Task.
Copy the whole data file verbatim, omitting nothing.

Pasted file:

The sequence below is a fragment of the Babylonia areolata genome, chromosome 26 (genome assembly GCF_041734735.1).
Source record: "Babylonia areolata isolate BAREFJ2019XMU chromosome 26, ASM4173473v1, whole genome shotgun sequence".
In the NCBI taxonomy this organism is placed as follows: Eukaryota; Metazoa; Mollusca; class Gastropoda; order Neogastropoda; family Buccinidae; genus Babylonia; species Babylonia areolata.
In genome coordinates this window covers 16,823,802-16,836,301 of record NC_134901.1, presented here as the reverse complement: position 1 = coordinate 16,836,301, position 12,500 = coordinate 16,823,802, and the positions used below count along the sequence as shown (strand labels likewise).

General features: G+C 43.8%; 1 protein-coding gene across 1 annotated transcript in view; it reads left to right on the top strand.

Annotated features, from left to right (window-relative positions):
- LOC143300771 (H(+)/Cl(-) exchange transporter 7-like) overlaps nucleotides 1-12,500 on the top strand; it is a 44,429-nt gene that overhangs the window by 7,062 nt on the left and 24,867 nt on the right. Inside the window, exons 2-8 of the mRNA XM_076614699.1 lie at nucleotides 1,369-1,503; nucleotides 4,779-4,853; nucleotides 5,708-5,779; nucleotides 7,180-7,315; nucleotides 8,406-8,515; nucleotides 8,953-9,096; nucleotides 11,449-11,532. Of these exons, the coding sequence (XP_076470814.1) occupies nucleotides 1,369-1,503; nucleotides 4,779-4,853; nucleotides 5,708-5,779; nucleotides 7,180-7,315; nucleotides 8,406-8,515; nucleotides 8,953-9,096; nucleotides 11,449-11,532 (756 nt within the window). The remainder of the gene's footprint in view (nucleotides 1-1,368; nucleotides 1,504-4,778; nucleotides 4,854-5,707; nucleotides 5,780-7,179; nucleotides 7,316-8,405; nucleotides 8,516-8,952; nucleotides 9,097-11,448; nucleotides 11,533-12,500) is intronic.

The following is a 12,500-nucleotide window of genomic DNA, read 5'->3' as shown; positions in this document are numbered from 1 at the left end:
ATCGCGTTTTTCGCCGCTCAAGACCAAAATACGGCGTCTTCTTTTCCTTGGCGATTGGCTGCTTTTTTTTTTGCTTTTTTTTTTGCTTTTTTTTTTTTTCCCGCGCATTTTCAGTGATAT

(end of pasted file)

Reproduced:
The sequence below is a fragment of the Babylonia areolata genome, chromosome 26 (genome assembly GCF_041734735.1).
Source record: "Babylonia areolata isolate BAREFJ2019XMU chromosome 26, ASM4173473v1, whole genome shotgun sequence".
In the NCBI taxonomy this organism is placed as follows: Eukaryota; Metazoa; Mollusca; class Gastropoda; order Neogastropoda; family Buccinidae; genus Babylonia; species Babylonia areolata.
In genome coordinates this window covers 16,823,802-16,836,301 of record NC_134901.1, presented here as the reverse complement: position 1 = coordinate 16,836,301, position 12,500 = coordinate 16,823,802, and the positions used below count along the sequence as shown (strand labels likewise).

General features: G+C 43.8%; 1 protein-coding gene across 1 annotated transcript in view; it reads left to right on the top strand.

Annotated features, from left to right (window-relative positions):
- LOC143300771 (H(+)/Cl(-) exchange transporter 7-like) overlaps nucleotides 1-12,500 on the top strand; it is a 44,429-nt gene that overhangs the window by 7,062 nt on the left and 24,867 nt on the right. Inside the window, exons 2-8 of the mRNA XM_076614699.1 lie at nucleotides 1,369-1,503; nucleotides 4,779-4,853; nucleotides 5,708-5,779; nucleotides 7,180-7,315; nucleotides 8,406-8,515; nucleotides 8,953-9,096; nucleotides 11,449-11,532. Of these exons, the coding sequence (XP_076470814.1) occupies nucleotides 1,369-1,503; nucleotides 4,779-4,853; nucleotides 5,708-5,779; nucleotides 7,180-7,315; nucleotides 8,406-8,515; nucleotides 8,953-9,096; nucleotides 11,449-11,532 (756 nt within the window). The remainder of the gene's footprint in view (nucleotides 1-1,368; nucleotides 1,504-4,778; nucleotides 4,854-5,707; nucleotides 5,780-7,179; nucleotides 7,316-8,405; nucleotides 8,516-8,952; nucleotides 9,097-11,448; nucleotides 11,533-12,500) is intronic.

The following is a 12,500-nucleotide window of genomic DNA, read 5'->3' as shown; positions in this document are numbered from 1 at the left end:
ATCGCGTTTTTCGCCGCTCAAGACCAAAATACGGCGTCTTCTTTTCCTTGGCGATTGGCTGCTTTTTTTTTTGCTTTTTTTTTTGCTTTTTTTTTTTTTCCCGCGCATTTTCAGTGATAT